Will the nitric acid in the wash water interfere with the weight of the silver chloride? I'm doing the common AP Chemistry: Analysis of Ag in an Alloy Lab. If this lab is unfamiliar, it is basically finding the mass of the silver in the alloy by precipitating the alloy with NaCl to form AgCl, then measuring the amount of Ag in AgCl. Here's a link to the lab: http://chemistryrocks.net/AP%20Chem%20Labs/Analysis%20of%20Ag%20in%20an%20Alloy.pdf
the nitric acid will not interfere with your analysis to find the mass of silver in the alloy.
Some of the nitric acid is used to oxidize the Ag and Cu to their +1 and +2 states respectively, forming nitrate salts with each of the metal ions. The nitrate ions that oxidize the metals are reduced to NO (g).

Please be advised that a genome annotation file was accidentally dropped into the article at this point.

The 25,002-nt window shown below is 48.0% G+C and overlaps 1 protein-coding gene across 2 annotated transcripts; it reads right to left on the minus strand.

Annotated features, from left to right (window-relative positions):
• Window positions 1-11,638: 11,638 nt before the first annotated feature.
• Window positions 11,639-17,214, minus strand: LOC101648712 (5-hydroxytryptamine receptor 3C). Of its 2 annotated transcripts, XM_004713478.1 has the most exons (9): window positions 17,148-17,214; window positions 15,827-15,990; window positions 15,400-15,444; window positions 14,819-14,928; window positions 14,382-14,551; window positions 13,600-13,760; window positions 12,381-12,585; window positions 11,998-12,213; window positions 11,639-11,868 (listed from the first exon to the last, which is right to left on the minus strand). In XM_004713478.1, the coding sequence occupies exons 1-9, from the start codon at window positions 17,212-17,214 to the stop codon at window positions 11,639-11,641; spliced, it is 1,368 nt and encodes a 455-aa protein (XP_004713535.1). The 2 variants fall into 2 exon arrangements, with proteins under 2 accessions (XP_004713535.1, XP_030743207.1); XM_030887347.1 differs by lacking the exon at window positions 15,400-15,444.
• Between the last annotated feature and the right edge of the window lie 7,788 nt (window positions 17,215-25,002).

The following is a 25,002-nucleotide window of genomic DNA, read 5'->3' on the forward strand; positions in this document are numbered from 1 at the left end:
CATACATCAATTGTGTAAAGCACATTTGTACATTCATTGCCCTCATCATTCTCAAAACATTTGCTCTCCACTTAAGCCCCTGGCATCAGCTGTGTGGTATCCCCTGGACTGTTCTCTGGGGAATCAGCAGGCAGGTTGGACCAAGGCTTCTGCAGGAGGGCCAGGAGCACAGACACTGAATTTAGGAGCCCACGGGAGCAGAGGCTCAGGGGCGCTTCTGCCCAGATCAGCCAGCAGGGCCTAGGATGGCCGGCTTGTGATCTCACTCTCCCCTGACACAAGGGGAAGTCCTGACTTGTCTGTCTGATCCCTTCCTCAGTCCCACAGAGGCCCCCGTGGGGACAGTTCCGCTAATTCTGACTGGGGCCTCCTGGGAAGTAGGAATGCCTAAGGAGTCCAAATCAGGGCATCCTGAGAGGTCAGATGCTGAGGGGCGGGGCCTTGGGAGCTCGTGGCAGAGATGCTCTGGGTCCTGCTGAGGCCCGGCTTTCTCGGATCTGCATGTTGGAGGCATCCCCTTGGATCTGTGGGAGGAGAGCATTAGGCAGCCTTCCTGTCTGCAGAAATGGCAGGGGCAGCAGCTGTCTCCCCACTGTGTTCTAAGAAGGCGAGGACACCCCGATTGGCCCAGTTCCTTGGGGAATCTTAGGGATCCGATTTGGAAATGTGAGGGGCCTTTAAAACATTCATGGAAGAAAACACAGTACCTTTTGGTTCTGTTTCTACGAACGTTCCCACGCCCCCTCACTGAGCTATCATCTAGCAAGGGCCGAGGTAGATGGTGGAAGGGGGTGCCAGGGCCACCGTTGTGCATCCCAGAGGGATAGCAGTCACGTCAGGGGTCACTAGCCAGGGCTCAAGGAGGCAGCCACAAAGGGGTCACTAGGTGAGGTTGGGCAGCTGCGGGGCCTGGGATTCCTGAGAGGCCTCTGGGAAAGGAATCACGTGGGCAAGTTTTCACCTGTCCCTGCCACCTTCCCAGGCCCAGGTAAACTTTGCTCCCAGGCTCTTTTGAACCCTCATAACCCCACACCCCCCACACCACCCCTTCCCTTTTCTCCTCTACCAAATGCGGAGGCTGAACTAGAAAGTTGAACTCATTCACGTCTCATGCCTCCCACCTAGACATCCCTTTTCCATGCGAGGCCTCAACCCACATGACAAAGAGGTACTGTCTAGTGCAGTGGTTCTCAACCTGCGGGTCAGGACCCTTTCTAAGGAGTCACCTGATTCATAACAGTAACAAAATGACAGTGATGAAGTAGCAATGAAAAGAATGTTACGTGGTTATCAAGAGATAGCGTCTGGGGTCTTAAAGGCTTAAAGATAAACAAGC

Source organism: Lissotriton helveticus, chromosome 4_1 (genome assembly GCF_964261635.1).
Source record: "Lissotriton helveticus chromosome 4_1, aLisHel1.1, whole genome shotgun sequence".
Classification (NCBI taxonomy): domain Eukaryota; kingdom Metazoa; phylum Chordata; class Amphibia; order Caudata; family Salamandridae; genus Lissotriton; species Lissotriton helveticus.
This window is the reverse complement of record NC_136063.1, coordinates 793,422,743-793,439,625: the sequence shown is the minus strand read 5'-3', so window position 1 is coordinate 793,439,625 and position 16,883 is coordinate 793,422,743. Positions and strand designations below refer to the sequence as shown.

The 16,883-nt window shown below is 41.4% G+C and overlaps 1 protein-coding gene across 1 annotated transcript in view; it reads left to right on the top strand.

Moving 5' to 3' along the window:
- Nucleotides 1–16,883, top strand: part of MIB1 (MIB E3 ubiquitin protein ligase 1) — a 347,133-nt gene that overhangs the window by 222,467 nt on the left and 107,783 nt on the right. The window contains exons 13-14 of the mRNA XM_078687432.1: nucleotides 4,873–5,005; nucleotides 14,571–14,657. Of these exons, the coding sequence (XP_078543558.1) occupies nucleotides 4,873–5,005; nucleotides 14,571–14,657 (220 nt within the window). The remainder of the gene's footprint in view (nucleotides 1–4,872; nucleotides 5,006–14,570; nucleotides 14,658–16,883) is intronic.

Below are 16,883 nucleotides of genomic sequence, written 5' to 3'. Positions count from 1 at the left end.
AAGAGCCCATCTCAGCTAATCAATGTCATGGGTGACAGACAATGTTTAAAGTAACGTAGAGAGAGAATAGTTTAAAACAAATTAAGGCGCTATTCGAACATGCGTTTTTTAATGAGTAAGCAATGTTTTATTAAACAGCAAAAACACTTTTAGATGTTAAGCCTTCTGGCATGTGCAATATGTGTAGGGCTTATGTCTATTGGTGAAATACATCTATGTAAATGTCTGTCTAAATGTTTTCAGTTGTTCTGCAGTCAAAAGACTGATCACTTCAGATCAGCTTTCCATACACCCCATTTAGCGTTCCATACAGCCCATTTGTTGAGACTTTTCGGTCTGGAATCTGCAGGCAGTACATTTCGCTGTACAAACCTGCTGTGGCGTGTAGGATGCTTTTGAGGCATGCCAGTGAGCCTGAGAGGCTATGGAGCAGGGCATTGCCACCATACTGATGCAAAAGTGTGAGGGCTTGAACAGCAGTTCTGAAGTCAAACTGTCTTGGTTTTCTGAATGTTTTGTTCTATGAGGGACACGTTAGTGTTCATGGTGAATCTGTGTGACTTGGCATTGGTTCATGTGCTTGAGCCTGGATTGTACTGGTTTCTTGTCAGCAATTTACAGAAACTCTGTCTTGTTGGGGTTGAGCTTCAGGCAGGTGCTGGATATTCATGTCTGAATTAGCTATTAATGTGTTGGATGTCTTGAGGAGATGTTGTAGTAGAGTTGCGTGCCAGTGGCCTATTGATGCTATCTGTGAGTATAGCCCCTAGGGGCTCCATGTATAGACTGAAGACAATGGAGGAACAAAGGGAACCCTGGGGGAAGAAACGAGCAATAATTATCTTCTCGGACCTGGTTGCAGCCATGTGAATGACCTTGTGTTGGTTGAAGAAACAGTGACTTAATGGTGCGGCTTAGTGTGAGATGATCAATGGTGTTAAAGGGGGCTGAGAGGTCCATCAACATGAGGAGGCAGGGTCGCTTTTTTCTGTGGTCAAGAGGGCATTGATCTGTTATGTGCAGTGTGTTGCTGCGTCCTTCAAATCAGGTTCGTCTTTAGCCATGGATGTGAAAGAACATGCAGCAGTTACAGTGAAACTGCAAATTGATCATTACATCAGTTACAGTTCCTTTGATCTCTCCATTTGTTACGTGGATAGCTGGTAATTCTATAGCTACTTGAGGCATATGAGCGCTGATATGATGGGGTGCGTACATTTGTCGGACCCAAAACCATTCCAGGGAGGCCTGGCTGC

When the NaCl is added the silver ions combine with the chloride ions to form a precipitate of AgCl (s), which will be filtered and washed. Since copper chloride and copper nitrate are both soluble, the copper remains in solution. Any free nitric acid will be washed away when you rinse the precipitate. so that only AgCl is remaining. As long as you dry the AgCl to constant weight you should get the correct result.
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